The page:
Brought home to die, COVID-19 patient lives


GRAND RAPIDS, Mich. (WOOD) — When doctors told Joann Parr she most likely wouldn’t survive COVID-19, she wanted to return to her home, fronted with a big porch and situated near a little pond.

Parr and her husband Larry had moved into the lovely country home outside Stanton more than 20 years ago. She says it was their peaceful place of serenity.

Courtesy images of Joann and Larry Parr on their wedding day and later in their marriage.

A year ago, just before the pandemic set in, Larry Parr died. Joann Parr, now 79, has also had to lay her two sons to rest. She’s no stranger to loss.

As she lay in Spectrum Health Blodgett Hospital last fall, contemplating death, she knew that meant leaving behind her daughter Julie and neighbors she says are more like extended family.

“I had come to the realization that it would be OK, but I wanted to go home,” Parr said. “The doctors told me I probably wouldn’t breathe when I got home and they took the ventilator out.”

It was September. Hospice of Michigan was brought in to make Parr’s end-of-life wishes come true.

“This might work out OK. We thought Joann might see her home and her flowers and her beautiful landscape there in Stanton, Michigan, and we thought she might do OK,” Dr. Evan Fonger, medical director for Hospice of Michigan Southwest Region, said.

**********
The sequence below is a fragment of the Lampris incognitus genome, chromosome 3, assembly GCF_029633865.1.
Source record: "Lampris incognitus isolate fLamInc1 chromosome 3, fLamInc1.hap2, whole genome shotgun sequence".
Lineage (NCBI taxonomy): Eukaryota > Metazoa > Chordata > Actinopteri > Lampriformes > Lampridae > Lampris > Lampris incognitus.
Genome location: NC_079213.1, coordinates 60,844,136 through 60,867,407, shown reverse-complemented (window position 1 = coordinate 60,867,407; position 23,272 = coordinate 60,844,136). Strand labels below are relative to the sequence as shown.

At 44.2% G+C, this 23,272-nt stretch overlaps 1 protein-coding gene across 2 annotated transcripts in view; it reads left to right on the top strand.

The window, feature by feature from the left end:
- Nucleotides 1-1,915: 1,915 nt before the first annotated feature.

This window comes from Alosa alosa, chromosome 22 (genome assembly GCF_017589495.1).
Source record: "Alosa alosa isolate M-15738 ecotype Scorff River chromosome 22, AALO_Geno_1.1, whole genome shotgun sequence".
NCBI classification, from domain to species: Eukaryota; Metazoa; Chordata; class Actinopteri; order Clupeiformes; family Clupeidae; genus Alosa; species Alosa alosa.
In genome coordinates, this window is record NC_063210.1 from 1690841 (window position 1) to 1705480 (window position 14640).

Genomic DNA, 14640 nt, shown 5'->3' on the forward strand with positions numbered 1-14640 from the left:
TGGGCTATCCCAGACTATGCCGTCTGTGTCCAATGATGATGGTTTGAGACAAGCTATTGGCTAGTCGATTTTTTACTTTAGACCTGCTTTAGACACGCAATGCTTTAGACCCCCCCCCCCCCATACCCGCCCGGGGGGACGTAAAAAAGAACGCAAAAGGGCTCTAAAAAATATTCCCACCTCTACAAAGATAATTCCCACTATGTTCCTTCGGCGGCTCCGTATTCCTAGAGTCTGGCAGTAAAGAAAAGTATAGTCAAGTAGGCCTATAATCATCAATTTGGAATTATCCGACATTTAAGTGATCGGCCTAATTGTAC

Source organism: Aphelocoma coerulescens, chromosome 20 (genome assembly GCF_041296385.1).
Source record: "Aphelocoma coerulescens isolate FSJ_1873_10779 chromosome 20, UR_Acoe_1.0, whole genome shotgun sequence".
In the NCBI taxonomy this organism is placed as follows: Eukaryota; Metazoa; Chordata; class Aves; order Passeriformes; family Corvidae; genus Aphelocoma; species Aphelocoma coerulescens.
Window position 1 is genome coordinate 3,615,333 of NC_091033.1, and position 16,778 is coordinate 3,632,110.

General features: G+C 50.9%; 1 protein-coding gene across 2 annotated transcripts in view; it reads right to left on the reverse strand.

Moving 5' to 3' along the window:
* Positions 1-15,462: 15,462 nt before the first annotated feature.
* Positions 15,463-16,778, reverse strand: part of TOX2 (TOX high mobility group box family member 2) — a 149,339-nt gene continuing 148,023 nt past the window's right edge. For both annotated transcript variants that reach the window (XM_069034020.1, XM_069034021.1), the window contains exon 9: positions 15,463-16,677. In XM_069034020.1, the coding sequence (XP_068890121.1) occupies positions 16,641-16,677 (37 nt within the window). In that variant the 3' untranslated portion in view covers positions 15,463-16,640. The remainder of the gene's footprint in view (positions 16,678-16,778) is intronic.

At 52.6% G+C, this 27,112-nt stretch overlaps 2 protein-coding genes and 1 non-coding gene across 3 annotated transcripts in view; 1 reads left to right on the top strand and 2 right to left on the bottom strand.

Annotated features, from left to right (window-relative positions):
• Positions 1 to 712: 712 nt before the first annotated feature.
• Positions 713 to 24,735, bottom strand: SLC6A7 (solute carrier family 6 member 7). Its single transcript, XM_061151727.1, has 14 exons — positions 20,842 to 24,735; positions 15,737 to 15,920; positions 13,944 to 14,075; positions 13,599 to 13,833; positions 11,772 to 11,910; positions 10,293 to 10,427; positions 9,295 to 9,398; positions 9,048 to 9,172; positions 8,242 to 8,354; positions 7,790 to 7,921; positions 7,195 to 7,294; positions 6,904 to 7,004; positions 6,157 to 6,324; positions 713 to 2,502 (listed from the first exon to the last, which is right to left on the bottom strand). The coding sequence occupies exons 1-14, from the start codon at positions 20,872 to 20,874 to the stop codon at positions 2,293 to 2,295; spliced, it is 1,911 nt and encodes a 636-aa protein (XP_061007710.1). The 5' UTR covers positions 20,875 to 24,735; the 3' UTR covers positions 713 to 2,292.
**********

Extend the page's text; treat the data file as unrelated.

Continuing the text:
Joann Parr’s Stanton-area home. (Courtesy)

A few weeks earlier, when cases had started to rise in Michigan, Parr had gone to visit her ailing brother-in-law.

“I didn’t know they had COVID right across the hall. So I come home and he passed away the next week. I went down to the funeral and there were 15 or 16 of us that come home with COVID,” Parr said.

For a week and a half, Parr was sick at home, alone. Her neighbor and her daughter finally convinced her to see a doctor.

“I knew I was going to Sheridan (Community Hospital), that’s where she was going to take me, but honestly, I don’t remember going in,” Parr said.

Doctors worked for days to stabilize her so she could be transferred to Blodgett in East Grand Rapids. That’s where she expressed her wish with a pen and paper to return home.

“The minute I walked in a saw her, I knew this young lady was going to beat COVID. I truly did,” Casey Keyser, a Hospice of Michigan nurse, said.

After taking care of his grandfather in his final days, Keyser felt a calling. At 34 years old and with a wife and four kids at home, Keyser quit his job in sales and accounting, went back to school and became a nurse with Hospice of Michigan.

Armed with that passion, Keyser has been at Parr’s side through her journey. Soon, the two will part ways but not in the normal way a hospice nurse and patient say goodbye.

Inside that country home near the pond when Parr’s breathing tube was removed, she started breathing on her own again.

“It was kind of a very surreal thing. I mean, I’m lying there before they took the ventilator out and I’m looking around listening to everybody talk and say this isn’t right,” Parr said.

Not ready to say goodbye, Parr has been breathing on her own ever since.

“It’s a combination of stubbornness, I think a little bit of divine intervention and then some pretty good medical care,” Fonger said.

“God decided that he wanted me to stay,” Parr said.

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